As the final seconds of the 2015-16 NHL season came and went late Sunday evening, only one team found itself standing. Since early-April, the Pittsburgh Penguins have been a force to be reckoned with, and Sunday’s 3-1 win over the San Jose Sharks in Game 6 proved to be the final obstacle between the Penguins and the fourth Stanley Cup victory in the franchise’s history.
Though opposing loyalties and passions keep many in the hockey community from praising the Penguins accomplishment or sharing the joy in their victory, there can be no denying that the team’s resume in the post-season certainly befits that of a champion. They easily dispatched the vaunted New York Rangers in Round One, overcame the President’s Trophy-winning Washington Capitals in Round Two, and ground out a seven-game series over a Tampa Bay Lightning team that had been in the Eastern Conference finals three years in a row. All of this before facing the Western Conference-winning San Jose Sharks in a series they would ultimately dominate in six games en route to the ultimate prize in hockey.
Though the efforts of the team brought them the chance to hoist the Stanley Cup in view of friends, family, and fans, there is always a standout player honored by the league as the playoff MVP and recipient of the Conn Smythe Trophy. And as he readied to receive the Stanley Cup from commissioner Gary Bettman, Penguins captain Sidney Crosby’s name was called to claim the honor as this year’s playoff MVP.
While no one could reasonably question Pittsburgh’s claim to the Stanley Cup — not with the aforementioned resume — the choice to honor Crosby as the playoff MVP is more than ripe for scrutiny.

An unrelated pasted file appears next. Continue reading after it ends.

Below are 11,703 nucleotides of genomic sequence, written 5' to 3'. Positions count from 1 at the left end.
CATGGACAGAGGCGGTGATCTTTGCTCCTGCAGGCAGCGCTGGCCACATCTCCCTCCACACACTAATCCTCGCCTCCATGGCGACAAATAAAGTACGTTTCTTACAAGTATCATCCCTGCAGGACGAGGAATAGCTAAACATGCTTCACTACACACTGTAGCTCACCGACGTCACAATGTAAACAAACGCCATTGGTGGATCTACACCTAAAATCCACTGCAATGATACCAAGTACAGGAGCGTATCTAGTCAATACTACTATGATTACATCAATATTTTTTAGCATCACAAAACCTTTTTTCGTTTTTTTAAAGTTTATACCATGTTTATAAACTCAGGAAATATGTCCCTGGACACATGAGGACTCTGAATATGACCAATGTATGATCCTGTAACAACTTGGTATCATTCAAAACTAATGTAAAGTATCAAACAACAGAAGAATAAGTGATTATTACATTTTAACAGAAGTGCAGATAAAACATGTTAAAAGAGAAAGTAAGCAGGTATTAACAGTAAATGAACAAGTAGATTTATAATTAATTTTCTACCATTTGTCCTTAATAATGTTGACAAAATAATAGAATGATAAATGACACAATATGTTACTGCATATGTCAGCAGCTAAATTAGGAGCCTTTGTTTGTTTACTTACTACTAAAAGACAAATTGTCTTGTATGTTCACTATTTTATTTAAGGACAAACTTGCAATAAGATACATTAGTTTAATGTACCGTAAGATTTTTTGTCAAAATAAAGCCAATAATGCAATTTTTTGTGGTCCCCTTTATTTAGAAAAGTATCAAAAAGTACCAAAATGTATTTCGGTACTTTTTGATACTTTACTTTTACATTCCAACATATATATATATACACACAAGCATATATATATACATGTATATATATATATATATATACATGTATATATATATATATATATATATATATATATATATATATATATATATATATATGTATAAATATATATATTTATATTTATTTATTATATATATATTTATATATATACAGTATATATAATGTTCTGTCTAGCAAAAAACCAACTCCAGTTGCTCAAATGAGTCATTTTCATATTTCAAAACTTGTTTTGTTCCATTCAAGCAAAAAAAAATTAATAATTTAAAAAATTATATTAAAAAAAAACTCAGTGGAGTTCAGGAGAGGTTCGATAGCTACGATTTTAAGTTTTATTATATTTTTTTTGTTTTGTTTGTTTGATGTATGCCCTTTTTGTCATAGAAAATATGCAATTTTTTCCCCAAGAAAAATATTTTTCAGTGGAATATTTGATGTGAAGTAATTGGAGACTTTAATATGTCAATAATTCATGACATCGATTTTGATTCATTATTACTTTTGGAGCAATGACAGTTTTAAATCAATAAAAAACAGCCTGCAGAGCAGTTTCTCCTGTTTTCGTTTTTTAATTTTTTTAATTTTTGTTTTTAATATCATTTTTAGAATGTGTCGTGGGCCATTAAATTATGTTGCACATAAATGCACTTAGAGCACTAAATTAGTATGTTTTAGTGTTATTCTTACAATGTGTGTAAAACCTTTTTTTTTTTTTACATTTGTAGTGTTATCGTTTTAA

Though the focal point of the offense, Crosby has had an inconsistent post-season. Though he contributed two assists in Sunday’s final victory, the former Hart Trophy-winner had only 19 points in 24 games in the post-season. After a hot start against the Rangers with three goals and eight points in just five games, Crosby would struggle mightily with just two assists against Washington and four against San Jose. His six goals in the post-season put him in an eight-way tie…for twelfth…in playoff goal-scoring and third on his own team; His 13 assists are one fewer than teammate Nick Bonino, who anchored a potent third line with winger Phil Kessel that proved to be a significant difference-maker for the Penguins in their post-season efforts. Bonino’s accomplishments are even more impressive given his lack of power-play time (1:17 per game to Crosby’s 3:39).
None of this is to suggest Crosby is not a great player. By almost any metric, he’s one of the most impactful and skilled players in recent memory. Any discussion of who the best player in hockey currently is has to have him firmly in the discussion, although that is far too deep and subjective a conversation to have for the purposes of this article. Likewise, the concept of what is meant by “most valuable” is by its very nature a matter of subjective interpretation. But whenever an MVP is announced, either in the regular season or otherwise, there’s always a very good argument to be made for that player with a great deal of tangible evidence to point to.